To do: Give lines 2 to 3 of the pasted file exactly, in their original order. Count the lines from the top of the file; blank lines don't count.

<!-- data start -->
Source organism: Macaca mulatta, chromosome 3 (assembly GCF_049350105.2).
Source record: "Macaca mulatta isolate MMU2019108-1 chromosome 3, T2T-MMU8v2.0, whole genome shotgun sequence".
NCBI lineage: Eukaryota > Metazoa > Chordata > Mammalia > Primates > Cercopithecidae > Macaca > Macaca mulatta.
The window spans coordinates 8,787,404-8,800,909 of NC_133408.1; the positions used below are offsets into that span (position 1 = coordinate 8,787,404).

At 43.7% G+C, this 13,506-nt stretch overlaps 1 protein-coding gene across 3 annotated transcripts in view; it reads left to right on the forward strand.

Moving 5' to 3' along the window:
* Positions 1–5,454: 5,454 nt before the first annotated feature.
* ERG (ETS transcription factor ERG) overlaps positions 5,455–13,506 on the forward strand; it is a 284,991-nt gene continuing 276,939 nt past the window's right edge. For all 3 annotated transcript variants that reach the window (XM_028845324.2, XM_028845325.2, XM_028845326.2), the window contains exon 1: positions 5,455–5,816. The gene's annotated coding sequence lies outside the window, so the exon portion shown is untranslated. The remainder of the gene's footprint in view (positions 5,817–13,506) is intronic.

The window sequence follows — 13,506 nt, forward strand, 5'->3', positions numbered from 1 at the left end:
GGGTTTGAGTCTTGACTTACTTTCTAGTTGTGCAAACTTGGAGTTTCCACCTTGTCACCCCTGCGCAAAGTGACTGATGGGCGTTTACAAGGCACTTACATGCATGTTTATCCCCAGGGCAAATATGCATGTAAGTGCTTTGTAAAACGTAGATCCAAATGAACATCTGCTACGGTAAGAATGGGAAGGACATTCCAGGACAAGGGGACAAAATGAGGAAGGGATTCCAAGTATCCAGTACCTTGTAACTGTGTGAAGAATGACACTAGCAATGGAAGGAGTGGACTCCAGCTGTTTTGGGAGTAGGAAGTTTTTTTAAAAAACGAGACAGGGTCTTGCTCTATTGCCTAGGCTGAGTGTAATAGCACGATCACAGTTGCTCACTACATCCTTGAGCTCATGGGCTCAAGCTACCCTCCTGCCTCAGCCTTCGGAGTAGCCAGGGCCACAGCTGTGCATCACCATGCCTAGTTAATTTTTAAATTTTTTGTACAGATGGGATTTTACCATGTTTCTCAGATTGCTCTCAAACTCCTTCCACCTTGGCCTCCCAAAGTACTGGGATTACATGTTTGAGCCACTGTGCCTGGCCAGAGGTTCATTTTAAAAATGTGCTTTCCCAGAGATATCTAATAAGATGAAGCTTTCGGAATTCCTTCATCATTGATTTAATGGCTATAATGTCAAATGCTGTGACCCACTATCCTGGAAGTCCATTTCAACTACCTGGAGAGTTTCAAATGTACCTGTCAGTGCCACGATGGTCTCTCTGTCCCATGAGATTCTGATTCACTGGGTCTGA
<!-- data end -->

Source record: "Macaca mulatta isolate MMU2019108-1 chromosome 3, T2T-MMU8v2.0, whole genome shotgun sequence".
NCBI lineage: Eukaryota > Metazoa > Chordata > Mammalia > Primates > Cercopithecidae > Macaca > Macaca mulatta.